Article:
The Long View
Guns, goons and gold
BEFORE elections, there’s a noticeable increase in bank robberies and an escalation in instances of general mayhem, from snatchings to drug deals gone sour. The lifeblood of politics being money, which serves as the great leveler (all obstacles can be overcome by piling on the cash), and the traditional source of campaign contributions, businessmen, being in short supply, candidates have to find alternative sources of funding for their campaigns. Essentially, as Filipino businessmen have discovered they can go on vacation during the campaign season, and thus avoid having to donate money to politicians, the more enterprising among our politicians have taken to raising campaign funds by means of robberies or accepting funds from gambling lords and drug dealers.
This was explained to me by professor (and administration acolyte) Alex Magno, who told me in 2007 that the reason businessmen can afford to ignore and actually evade the politicians is that they are no longer at the mercy of the politicians the way they used to be. The era of currency controls is long gone, for example; and the old sugar bloc (divided into the faction of planters and millers) that lavishly funded politicians is gone too.
Magno breaks down the primary sources of political funding as follows: (1) Drug money; (2) Gambling money; (3) Quotas on customs and the Bureau of Internal Revenue; (4) The Philippine National Police.
According to Magno, politicians are really in a lose-lose situation: Elections are getting even more expensive, but there simply isn’t enough money coming in to finance them. So, he says, the real kingpins in politics are those with illegal funds who now play the role the big businessmen used to play. But on the other hand, it’s obvious that big businessmen who still bankroll campaigns – the Eduardo Cojuangcos, Razons, Aboitizes, Lucio Tans – happen to be in industries where their businesses remain vulnerable to government regulatory pressure.
When proposals were made for government to actually subsidize political parties, the idea was so thoroughly entangled in the administration’s push for Charter change that neither Charter change itself nor other proposals to reform the political system got beyond the fierce partisan divide of administration versus opposition, which was in many ways a showdown between administration proponents of a Malaysian-style one-party parliamentary system and the public’s preference for the presidential, bicameral system. When public opinion showed itself firmly for retaining the presidential and bicameral system, administration-led efforts to actually reform the political system fizzled out.
The administration’s unquestioned dominance in the lower house and its far-from-negligible bloc in the upper house certainly give it the means to propose and pass legislation conducive to making political candidacy less expensive, opening up local and national government to new blood.
A first step could have been to revive the campaign ad ban, taking big money out of the media equation by allowing only ads for political parties, and free of charge. A second step would have been to give political parties a fighting chance by reinstituting bloc voting, where voters can vote a straight ticket, providing an incentive for candidates to campaign as a team. The third would have been to pass legislation challenging the Panganiban formula which currently makes the party-list system a joke. And the fourth would have been to pass some sort of political dynasty legislation (the simpler, the better: say a rule as simple as having only one member of any given family in local government, the legislature or the executive at any given time).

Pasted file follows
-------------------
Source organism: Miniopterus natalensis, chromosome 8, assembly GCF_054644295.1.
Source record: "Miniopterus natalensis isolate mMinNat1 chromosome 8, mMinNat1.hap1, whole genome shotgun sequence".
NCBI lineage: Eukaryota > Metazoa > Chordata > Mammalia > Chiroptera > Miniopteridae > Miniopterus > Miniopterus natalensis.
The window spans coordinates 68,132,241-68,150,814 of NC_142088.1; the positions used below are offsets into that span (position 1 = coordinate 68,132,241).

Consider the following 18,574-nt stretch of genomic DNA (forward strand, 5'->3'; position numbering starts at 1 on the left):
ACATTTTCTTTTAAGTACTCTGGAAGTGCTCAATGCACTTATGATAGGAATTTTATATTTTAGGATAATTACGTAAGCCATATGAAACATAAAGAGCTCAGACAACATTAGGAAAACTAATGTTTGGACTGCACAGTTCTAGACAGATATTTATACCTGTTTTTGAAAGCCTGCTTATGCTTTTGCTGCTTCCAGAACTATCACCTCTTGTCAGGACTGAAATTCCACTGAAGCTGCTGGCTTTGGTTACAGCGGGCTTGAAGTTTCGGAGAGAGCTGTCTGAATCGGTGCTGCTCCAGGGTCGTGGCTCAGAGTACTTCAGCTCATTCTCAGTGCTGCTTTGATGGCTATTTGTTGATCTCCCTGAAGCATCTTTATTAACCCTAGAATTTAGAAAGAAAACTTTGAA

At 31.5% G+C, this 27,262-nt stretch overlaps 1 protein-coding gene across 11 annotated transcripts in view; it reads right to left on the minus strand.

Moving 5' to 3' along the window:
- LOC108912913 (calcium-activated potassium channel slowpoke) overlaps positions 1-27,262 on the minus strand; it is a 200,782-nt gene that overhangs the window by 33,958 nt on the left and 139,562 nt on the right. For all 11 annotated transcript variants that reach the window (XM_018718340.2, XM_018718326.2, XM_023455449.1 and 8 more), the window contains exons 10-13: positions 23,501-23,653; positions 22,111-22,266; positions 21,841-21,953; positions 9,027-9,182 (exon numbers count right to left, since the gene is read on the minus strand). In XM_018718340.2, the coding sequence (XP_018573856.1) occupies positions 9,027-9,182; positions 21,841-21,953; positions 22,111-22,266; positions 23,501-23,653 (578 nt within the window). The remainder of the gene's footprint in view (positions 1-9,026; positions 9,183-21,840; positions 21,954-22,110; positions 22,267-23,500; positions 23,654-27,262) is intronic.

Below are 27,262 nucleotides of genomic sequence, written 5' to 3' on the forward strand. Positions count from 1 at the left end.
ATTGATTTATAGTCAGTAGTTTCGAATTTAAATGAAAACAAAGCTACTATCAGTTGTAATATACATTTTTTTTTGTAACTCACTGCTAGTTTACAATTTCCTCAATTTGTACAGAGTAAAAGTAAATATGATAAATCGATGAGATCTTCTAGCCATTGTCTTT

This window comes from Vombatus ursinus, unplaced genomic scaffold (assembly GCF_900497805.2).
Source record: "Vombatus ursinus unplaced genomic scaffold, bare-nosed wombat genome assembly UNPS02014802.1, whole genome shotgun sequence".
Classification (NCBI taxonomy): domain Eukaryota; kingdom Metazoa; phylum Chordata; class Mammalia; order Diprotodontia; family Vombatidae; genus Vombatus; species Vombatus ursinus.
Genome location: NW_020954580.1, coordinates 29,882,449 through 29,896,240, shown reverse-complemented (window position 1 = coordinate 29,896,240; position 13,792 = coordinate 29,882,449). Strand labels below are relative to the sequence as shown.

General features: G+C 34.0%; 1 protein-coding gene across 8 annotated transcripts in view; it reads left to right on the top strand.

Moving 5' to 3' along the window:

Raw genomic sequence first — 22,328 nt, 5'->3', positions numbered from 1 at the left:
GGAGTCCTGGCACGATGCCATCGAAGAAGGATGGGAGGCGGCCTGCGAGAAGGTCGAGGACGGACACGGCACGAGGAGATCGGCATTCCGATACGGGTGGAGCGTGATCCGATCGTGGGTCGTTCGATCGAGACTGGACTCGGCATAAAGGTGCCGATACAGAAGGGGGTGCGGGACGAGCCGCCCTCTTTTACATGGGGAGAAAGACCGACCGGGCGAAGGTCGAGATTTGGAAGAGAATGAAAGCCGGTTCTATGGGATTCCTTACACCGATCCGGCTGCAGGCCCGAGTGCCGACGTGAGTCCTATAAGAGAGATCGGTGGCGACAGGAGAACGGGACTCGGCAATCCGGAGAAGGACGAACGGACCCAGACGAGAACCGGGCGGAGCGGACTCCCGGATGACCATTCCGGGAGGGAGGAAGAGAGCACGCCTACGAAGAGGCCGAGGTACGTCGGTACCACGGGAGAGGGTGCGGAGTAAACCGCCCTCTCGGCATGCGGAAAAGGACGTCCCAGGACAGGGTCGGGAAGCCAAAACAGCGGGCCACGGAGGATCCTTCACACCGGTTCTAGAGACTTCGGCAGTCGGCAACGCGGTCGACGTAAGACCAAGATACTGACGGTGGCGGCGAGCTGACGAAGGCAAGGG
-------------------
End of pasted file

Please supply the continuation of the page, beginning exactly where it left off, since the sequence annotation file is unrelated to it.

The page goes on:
But since the administration was engaged in a zero-sum game, when it failed to get what it wanted, it refused to consider incremental changes to the existing system. The political opposition happily went along with quietly dropping campaign reform since both sides are salivating over the reconfiguration of forces that will take place once everyone’s assured the President will only seek a get-out-of-jail-free-card-style accommodation instead of staying on as prime minister.
Either way, all sides now have to raise their campaign kitties and every headline suggests that effort is well underway. All the headlines – the so-called War on Drugs, the Legacy scam, the World Bank contractor issue, the government stimulus plan, the fight over control of Meralco, the Bataan Nuclear Power Plant revival proposal – suggest, at the very least, mixed motives on the part of the prominent participants in these headline-grabbing issues. What they have in common is that they indicate the revenue-raising potential, politically, of these schemes, for the politicians and parties – in reality, the political factions – involved.
Guns, goons and gold – the infamous three Gs of our politics – have never gone away. But the warlord culture that arose after World War II has entered the boardroom besides further mutating into competition between politicians who are either funded by the triads or who head them themselves. Warlordism has very little patience when it comes to public opinion and thus, zero tolerance for free speech, since these are the best antidotes our society has been able to devise against the terrorism that the three Gs represent.
Which suggests that Metro Manila, where media’s concentrated, is literally an island where democracy, much diminished, still survives: the hard question must therefore be asked. Are criticisms of “imperial Manila” actually protests against the principle that public opinion matters, and instead a thinly disguised advocacy of warlordism? For the collusion between warlords and the gangsters has squeezed out liberal democracy on the ground and crowded it out in the corridors of power in the national government.